The Artisans of Chester
A country town relishes its distinct reputation
“Friends don’t let friends shop at chains.”
The sentence is scrawled on a sign perched at the entrance to one of historic Chester’s winsome shops, but it might as well function as an unofficial motto. Walk along Main Street and you’ll find a number of shops peddling everything from handmade jewelry and crafts to homemade doggie treats.
Nestled in Morris County, Chester is a unique country destination just an hour’s drive from NYC, says Kathy Barbieri, president of the Historic Chester Business Association. “A visit here is an experience.”
Chester may be a small town, but three artisan food shops have received national acclaim. Black River Candy Shoppe was named by Food Network Magazine as the #1 candy store in New Jersey. Take one step inside this garage-cum-country barn a few steps behind Main Street and you’ll see why. The shop has more than 900 types of candy, with some sold by the pound, as well as 200 types of candy bars. You’ll find current trends, but the real treat is discovering an old favorite you haven’t seen in decades. Think old-fashioned gummy fruit slices, candy cigarettes, rock candy swizzle sticks and hard-to-find Pez, for instance.
“There is nothing quite like this store around,” says the owner, Steve Jones. “We’ve been here 18 years and sadly have seen five or six candy stores come and go.” One reason for the shop’s sustainability is its loyal customers. “We have customers from all over, regulars that make the trip just to see us,” says Jones. Black River Candy Shoppe doesn’t have an online shop but will ship candy throughout the United States.
If you are a fan of “Cupcake Wars,” don’t miss The Sweet Spot Bake Shoppe. This shop took home top prize on an episode of the show in 2012; the cupcakes and cookies are worth the splurge.
Chocolate lovers will want to head over to J. Emanuel Chocolatier. Here, they’ve been crafting delicately delicious truffles, barks, caramels and toffee crunch for 20 years. Owner Michael Canzano, the third owner of the store, makes all of the items in-house. A former IT professional, Canzano wanted a change of pace and took over J. Emanuel almost six years ago. After the shop’s wine truffles won the highly coveted Sofi award at the Fancy Food Show a decade ago, everyone from the Wall Street Journal and CNN to Wine Enthusiast came knocking. The wine truffles remain one of the shop’s top sellers.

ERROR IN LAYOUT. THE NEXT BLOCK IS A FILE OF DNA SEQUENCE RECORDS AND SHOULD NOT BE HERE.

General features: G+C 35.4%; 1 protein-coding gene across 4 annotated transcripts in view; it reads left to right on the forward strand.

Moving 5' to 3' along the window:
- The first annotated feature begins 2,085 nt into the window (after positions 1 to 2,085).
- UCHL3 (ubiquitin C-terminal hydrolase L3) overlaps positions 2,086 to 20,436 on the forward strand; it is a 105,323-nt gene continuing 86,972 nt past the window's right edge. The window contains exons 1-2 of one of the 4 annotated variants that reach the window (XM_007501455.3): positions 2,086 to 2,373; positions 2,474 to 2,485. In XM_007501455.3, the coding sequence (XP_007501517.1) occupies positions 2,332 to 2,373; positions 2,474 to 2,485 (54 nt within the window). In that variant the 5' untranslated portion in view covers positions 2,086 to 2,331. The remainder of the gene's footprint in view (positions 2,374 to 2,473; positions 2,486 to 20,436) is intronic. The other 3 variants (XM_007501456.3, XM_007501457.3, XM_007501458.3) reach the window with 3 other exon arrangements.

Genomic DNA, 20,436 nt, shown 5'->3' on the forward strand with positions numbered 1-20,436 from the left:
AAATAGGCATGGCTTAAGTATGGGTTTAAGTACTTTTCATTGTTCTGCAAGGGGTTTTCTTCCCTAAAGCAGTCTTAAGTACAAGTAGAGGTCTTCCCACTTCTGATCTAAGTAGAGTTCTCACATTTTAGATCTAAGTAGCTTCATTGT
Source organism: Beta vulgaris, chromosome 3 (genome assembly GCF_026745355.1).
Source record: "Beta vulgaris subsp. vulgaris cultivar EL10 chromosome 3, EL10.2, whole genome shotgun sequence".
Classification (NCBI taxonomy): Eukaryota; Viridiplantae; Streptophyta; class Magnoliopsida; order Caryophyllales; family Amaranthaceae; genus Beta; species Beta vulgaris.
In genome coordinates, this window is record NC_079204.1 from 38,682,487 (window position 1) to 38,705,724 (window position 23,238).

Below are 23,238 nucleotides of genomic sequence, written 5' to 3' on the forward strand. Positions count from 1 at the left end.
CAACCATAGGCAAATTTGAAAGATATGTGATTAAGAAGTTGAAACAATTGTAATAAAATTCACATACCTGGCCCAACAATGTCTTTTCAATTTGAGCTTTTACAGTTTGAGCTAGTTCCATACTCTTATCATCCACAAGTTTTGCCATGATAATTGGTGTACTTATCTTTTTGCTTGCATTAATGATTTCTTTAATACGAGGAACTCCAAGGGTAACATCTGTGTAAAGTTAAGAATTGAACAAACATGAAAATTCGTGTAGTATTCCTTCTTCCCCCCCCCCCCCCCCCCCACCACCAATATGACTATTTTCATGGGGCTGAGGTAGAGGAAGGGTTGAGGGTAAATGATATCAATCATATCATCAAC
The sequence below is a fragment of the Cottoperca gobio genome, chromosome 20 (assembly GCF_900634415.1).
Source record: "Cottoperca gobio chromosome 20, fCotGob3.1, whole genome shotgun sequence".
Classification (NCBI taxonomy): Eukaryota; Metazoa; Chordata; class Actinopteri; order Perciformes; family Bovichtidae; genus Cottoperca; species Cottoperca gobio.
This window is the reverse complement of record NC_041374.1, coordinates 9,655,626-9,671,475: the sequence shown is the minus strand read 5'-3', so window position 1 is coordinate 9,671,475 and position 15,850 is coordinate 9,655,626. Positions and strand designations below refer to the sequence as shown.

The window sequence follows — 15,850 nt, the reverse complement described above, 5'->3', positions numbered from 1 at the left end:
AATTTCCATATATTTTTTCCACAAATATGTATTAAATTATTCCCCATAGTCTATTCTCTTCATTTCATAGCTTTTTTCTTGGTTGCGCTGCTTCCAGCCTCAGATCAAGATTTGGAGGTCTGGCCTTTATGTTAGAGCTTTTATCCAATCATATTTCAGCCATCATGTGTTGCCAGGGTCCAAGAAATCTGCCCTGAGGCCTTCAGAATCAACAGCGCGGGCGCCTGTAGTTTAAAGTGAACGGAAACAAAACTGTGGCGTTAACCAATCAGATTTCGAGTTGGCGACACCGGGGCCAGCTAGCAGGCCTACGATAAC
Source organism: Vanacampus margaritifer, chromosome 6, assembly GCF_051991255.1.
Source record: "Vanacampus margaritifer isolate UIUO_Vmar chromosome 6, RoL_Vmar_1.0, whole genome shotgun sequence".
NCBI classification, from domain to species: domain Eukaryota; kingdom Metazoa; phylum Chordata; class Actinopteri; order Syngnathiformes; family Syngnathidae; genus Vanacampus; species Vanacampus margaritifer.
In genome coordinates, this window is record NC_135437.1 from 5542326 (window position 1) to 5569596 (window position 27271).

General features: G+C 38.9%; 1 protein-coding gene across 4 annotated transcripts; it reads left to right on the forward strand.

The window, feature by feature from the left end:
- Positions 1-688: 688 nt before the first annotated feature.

“Chocolate is a great conduit for flavors to come through,” says Canzano. After a family vacation to Harry Potter World at Universal Studios, he returned to make a butter beer truffle. From banana split to Italian coffee, his truffles are infused with a variety of flavors. Sold by the piece or in ¼, ½ and full pound boxes, the hardest part is often deciding which ones to taste.
Two of Chester’s restaurants encourage tourists to linger. The historic Publick House Tavern & Inn is a Main Street icon. Built in 1810, the brick building, once a stagecoach, is listed on the National Historic Registry. The menu splits its influence among Italian-American dishes, wood-fired pizzas, and pub-style food. Upstairs, 10 suites welcome guests to spend the night and enjoy the town just a little bit longer.